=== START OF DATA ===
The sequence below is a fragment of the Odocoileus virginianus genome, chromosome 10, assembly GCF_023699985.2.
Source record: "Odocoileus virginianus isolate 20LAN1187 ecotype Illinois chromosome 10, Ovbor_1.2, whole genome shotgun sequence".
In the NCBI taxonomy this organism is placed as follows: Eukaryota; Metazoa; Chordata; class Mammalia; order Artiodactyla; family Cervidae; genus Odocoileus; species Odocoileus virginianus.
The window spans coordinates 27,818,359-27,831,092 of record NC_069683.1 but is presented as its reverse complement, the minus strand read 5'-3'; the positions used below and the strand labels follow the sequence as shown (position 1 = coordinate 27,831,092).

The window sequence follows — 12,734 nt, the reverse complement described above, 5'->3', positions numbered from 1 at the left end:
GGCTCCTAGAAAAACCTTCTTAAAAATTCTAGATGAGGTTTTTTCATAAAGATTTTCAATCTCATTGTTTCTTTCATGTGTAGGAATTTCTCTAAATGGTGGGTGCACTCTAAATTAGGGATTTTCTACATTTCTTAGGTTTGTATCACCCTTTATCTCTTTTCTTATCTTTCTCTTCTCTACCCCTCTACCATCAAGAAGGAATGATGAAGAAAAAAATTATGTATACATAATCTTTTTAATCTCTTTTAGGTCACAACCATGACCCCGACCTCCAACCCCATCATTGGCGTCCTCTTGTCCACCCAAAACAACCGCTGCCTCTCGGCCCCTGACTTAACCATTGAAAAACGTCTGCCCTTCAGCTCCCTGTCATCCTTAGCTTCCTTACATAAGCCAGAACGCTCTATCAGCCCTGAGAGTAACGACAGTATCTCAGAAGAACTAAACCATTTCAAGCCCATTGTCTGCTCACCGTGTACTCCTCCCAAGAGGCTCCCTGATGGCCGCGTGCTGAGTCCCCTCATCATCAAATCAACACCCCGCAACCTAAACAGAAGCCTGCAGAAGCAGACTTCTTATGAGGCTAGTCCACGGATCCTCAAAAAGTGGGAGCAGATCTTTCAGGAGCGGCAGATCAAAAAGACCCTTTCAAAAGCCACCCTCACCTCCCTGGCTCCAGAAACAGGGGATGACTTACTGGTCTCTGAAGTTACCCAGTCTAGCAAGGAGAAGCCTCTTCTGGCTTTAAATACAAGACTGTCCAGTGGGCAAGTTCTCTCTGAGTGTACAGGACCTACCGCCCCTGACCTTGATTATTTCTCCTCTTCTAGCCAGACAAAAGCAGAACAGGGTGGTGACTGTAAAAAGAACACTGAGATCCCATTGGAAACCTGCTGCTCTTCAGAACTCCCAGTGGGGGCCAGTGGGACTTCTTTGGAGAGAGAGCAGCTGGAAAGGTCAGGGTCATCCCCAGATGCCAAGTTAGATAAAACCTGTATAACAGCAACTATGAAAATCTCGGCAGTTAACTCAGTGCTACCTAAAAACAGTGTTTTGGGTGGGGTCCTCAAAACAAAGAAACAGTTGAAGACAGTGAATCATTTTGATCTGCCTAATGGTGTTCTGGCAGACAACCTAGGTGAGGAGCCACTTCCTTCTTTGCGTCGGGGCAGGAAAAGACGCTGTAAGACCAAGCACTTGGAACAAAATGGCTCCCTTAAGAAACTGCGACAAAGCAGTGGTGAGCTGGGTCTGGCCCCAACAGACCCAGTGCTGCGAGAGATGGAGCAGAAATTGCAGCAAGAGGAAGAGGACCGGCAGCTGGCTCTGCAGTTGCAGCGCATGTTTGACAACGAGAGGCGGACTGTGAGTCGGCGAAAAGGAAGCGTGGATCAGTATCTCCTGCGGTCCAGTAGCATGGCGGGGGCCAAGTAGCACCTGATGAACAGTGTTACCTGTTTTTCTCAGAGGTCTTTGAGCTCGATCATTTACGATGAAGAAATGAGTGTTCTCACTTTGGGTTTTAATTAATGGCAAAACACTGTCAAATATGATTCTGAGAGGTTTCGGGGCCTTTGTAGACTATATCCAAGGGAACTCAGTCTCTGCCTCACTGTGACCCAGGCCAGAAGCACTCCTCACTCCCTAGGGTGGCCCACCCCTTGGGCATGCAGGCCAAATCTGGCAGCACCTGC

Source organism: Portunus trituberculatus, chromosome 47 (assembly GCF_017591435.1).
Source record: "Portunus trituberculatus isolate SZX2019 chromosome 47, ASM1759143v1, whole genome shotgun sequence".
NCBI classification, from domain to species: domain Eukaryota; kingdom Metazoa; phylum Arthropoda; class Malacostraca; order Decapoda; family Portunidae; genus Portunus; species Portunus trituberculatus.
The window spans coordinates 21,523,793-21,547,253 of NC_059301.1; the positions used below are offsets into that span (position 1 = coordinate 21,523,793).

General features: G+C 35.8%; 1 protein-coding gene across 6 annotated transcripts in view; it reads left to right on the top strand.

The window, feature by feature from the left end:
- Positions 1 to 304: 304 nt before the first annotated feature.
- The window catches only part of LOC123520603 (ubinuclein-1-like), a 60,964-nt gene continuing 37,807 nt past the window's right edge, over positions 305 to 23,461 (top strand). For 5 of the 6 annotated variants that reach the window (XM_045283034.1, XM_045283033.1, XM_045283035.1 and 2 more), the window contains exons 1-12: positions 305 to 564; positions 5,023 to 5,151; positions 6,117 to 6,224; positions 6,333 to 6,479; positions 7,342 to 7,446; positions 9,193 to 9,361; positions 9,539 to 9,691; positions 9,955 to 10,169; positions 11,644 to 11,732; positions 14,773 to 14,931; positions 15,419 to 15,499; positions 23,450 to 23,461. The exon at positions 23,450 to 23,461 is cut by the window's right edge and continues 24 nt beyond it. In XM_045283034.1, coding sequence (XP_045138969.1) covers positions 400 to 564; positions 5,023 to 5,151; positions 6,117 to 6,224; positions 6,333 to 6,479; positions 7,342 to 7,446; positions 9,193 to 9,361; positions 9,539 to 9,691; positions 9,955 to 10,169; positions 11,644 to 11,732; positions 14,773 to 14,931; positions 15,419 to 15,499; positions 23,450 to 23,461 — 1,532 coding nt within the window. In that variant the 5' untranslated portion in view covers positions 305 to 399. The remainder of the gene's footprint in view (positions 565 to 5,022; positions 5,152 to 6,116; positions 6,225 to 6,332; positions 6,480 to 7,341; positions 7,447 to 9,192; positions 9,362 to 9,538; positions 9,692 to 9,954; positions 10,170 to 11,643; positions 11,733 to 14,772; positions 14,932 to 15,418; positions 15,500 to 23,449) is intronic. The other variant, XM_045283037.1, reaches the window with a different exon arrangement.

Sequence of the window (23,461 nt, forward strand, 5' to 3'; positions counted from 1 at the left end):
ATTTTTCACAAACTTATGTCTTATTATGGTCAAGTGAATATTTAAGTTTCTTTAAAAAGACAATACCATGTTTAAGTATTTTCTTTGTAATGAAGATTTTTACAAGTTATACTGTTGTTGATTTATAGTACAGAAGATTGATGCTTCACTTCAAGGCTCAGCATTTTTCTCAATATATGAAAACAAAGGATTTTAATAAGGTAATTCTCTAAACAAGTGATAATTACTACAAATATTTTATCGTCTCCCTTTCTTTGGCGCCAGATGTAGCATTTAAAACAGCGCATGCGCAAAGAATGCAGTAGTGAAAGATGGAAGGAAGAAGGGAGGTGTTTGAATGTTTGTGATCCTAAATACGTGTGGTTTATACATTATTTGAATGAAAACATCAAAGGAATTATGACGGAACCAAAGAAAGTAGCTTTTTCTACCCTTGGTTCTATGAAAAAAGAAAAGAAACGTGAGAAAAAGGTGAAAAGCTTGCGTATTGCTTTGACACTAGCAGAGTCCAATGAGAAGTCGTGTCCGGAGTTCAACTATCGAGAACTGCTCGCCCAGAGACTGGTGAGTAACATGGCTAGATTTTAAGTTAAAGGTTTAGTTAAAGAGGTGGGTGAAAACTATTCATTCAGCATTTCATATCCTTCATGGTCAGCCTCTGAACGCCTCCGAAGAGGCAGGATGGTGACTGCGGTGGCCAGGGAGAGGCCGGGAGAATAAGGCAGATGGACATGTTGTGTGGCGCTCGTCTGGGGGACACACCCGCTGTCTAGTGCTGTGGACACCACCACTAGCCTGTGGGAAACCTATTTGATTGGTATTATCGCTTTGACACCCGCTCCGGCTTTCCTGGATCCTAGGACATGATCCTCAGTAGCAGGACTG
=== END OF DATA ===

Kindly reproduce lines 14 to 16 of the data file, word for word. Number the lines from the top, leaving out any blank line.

- The window catches only part of LOC123520603 (ubinuclein-1-like), a 60,964-nt gene continuing 37,807 nt past the window's right edge, over positions 305 to 23,461 (top strand). For 5 of the 6 annotated variants that reach the window (XM_045283034.1, XM_045283033.1, XM_045283035.1 and 2 more), the window contains exons 1-12: positions 305 to 564; positions 5,023 to 5,151; positions 6,117 to 6,224; positions 6,333 to 6,479; positions 7,342 to 7,446; positions 9,193 to 9,361; positions 9,539 to 9,691; positions 9,955 to 10,169; positions 11,644 to 11,732; positions 14,773 to 14,931; positions 15,419 to 15,499; positions 23,450 to 23,461. The exon at positions 23,450 to 23,461 is cut by the window's right edge and continues 24 nt beyond it. In XM_045283034.1, coding sequence (XP_045138969.1) covers positions 400 to 564; positions 5,023 to 5,151; positions 6,117 to 6,224; positions 6,333 to 6,479; positions 7,342 to 7,446; positions 9,193 to 9,361; positions 9,539 to 9,691; positions 9,955 to 10,169; positions 11,644 to 11,732; positions 14,773 to 14,931; positions 15,419 to 15,499; positions 23,450 to 23,461 — 1,532 coding nt within the window. In that variant the 5' untranslated portion in view covers positions 305 to 399. The remainder of the gene's footprint in view (positions 565 to 5,022; positions 5,152 to 6,116; positions 6,225 to 6,332; positions 6,480 to 7,341; positions 7,447 to 9,192; positions 9,362 to 9,538; positions 9,692 to 9,954; positions 10,170 to 11,643; positions 11,733 to 14,772; positions 14,932 to 15,418; positions 15,500 to 23,449) is intronic. The other variant, XM_045283037.1, reaches the window with a different exon arrangement.

Sequence of the window (23,461 nt, forward strand, 5' to 3'; positions counted from 1 at the left end):
ATTTTTCACAAACTTATGTCTTATTATGGTCAAGTGAATATTTAAGTTTCTTTAAAAAGACAATACCATGTTTAAGTATTTTCTTTGTAATGAAGATTTTTACAAGTTATACTGTTGTTGATTTATAGTACAGAAGATTGATGCTTCACTTCAAGGCTCAGCATTTTTCTCAATATATGAAAACAAAGGATTTTAATAAGGTAATTCTCTAAACAAGTGATAATTACTACAAATATTTTATCGTCTCCCTTTCTTTGGCGCCAGATGTAGCATTTAAAACAGCGCATGCGCAAAGAATGCAGTAGTGAAAGATGGAAGGAAGAAGGGAGGTGTTTGAATGTTTGTGATCCTAAATACGTGTGGTTTATACATTATTTGAATGAAAACATCAAAGGAATTATGACGGAACCAAAGAAAGTAGCTTTTTCTACCCTTGGTTCTATGAAAAAAGAAAAGAAACGTGAGAAAAAGGTGAAAAGCTTGCGTATTGCTTTGACACTAGCAGAGTCCAATGAGAAGTCGTGTCCGGAGTTCAACTATCGAGAACTGCTCGCCCAGAGACTGGTGAGTAACATGGCTAGATTTTAAGTTAAAGGTTTAGTTAAAGAGGTGGGTGAAAACTATTCATTCAGCATTTCATATCCTTCATGGTCAGCCTCTGAACGCCTCCGAAGAGGCAGGATGGTGACTGCGGTGGCCAGGGAGAGGCCGGGAGAATAAGGCAGATGGACATGTTGTGTGGCGCTCGTCTGGGGGACACACCCGCTGTCTAGTGCTGTGGACACCACCACTAGCCTGTGGGAAACCTATTTGATTGGTATTATCGCTTTGACACCCGCTCCGGCTTTCCTGGATCCTAGGACATGATCCTCAGTAGCAGGACTG